The success of this recipe depends on the marriage of mustard and soy sauce. At first, this may seem an unlikely combination, but both ingredients come from the category known as condiments. The word condiment comes from the Latin condimentum, meaning seasoning, but the current use of condiment implies more than that. There are a host of seasonings, but condiments are typically seasonings which can be added by the diner after the dish has been declared finished by the chef. Chefs are sometimes resentful that a diner would consider adding further seasoning after the chef has judged the dish ready for consumption. Some chefs consider this such an affront to their expertise that condiments are banned from their restaurants.
Another strategy is to add the condiments during the dish preparation, which is what is happening in this and many other modern recipes. When the chef adds the condiment to the recipe, the condiment selection may become more complicated. Not just any mustard will do; here the chef calls for whole-grain mustard. A mustard condiment calls for mustard seeds to be mixed with water and other liquids. What distinguishes the panoply of mustards a shopper can find for sale is how the seeds are treated before mixing with the liquids. The seeds may be added whole, ground, cracked or even bruised. Various preparations of the seeds release enzymes within the seeds which in turn release other substances known collectively as mustard oil. The amount and nature of mustard oil in the preparation determines its heat and pungency.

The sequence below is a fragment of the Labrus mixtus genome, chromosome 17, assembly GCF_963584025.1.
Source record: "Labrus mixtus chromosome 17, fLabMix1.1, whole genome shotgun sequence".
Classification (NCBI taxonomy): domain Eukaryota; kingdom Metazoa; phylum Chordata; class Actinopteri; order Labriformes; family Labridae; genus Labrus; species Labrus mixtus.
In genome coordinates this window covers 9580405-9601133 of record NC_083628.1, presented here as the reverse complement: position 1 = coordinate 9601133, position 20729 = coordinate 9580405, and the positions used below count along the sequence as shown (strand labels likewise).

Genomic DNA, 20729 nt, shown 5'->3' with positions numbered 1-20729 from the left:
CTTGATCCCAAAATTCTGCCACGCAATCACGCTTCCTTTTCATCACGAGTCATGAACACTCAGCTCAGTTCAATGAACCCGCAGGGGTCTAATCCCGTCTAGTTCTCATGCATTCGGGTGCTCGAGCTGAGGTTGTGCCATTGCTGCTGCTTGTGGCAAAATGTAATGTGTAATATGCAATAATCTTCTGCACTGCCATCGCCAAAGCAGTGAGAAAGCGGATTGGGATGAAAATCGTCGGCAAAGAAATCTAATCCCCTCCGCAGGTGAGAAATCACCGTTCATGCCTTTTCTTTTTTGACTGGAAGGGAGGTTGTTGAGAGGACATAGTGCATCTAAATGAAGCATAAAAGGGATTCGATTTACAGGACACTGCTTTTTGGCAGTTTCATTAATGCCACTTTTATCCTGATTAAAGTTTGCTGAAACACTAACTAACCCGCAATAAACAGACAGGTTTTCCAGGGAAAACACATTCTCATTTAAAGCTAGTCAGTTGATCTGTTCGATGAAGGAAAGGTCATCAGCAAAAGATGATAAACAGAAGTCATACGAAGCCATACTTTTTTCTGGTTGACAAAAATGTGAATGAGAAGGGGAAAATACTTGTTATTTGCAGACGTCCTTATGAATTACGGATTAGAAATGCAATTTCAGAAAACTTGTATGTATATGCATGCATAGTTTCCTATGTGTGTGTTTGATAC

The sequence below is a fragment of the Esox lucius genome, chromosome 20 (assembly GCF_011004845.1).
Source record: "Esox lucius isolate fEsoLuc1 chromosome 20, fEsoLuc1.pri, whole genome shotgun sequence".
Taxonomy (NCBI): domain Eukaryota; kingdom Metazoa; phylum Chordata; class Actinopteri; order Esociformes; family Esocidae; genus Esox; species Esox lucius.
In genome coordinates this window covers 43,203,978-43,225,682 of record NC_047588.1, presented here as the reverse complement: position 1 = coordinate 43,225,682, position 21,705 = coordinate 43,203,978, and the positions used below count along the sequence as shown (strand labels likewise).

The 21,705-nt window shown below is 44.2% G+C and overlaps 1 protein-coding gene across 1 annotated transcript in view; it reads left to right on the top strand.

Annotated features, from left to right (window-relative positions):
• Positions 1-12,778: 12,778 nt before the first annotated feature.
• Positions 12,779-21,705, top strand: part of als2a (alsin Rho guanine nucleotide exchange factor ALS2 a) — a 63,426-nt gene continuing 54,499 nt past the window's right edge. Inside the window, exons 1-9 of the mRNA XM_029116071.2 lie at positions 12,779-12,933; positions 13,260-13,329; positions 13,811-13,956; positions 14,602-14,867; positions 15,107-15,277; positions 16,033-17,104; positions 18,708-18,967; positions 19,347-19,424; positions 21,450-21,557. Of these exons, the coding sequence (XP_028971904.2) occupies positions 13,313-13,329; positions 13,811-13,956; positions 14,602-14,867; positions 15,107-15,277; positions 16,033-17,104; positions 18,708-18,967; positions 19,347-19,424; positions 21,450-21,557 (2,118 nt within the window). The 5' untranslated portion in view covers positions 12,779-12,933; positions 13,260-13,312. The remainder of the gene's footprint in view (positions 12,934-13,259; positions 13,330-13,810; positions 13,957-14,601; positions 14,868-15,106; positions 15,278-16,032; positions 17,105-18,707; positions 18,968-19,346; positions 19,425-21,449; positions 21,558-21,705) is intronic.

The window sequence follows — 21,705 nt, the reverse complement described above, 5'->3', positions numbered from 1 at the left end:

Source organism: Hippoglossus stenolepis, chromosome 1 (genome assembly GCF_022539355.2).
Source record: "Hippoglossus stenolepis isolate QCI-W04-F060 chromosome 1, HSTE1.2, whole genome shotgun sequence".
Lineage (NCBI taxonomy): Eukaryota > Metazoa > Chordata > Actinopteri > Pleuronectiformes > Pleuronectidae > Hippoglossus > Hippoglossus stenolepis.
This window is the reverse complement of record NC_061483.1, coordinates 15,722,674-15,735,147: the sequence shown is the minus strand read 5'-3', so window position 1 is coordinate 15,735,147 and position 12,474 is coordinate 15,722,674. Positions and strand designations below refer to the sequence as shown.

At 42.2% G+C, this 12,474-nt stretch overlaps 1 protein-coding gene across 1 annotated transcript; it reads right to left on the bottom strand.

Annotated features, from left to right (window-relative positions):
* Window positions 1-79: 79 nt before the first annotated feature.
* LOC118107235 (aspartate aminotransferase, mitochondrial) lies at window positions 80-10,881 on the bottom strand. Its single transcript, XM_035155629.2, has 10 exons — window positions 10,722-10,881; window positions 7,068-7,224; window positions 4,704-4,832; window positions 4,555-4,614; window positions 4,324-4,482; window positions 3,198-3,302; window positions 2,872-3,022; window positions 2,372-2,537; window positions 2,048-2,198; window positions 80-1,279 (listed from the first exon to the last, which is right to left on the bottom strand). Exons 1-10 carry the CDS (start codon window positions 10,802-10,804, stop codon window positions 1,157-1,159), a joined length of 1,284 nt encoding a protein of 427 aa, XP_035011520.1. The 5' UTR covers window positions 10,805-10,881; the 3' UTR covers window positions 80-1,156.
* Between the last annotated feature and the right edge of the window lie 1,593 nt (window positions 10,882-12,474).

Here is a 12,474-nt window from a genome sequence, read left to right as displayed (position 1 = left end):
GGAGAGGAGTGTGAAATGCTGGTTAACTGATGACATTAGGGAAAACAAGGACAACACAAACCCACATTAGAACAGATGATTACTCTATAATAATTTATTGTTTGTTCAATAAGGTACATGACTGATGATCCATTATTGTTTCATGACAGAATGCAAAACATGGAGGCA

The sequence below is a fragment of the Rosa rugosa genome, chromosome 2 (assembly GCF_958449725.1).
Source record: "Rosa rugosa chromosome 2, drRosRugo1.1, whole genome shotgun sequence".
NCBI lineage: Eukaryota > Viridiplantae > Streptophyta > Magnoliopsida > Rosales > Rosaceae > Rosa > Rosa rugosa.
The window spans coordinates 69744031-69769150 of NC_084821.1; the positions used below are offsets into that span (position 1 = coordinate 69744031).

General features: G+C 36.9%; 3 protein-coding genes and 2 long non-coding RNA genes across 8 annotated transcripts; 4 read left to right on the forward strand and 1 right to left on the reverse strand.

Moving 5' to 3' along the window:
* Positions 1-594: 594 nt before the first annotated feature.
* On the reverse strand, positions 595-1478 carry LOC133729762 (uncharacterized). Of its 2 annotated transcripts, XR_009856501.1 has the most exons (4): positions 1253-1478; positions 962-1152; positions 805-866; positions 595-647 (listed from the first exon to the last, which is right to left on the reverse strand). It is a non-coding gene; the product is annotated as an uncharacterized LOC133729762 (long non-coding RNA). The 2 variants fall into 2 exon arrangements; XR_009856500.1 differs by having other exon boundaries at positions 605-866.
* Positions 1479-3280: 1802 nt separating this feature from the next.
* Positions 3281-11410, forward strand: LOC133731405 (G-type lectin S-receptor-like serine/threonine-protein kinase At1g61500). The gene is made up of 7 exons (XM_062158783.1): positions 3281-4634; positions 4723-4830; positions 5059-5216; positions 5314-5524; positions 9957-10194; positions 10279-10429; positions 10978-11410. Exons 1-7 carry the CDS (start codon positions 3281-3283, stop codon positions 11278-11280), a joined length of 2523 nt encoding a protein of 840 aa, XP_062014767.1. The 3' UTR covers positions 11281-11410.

This recipe comes the Real Simple website under the banner “20 Best Chicken Recipes on Pinterest.” Here is the link. The recipe is attributed to Sara Quessenberry from the January 2008 issue of the magazine. We thought the results were excellent. Next time, we may add new potatoes to the vegetables roasted with the chicken.
By the way, the yellow mustard familiar to many Americans is that color because of the turmeric added to the preparation, not from the mustard seeds. American yellow mustard is one of the mildest varieties available, so if you are accustomed to that blend, go lightly on other mustard preparations until you are certain you like it.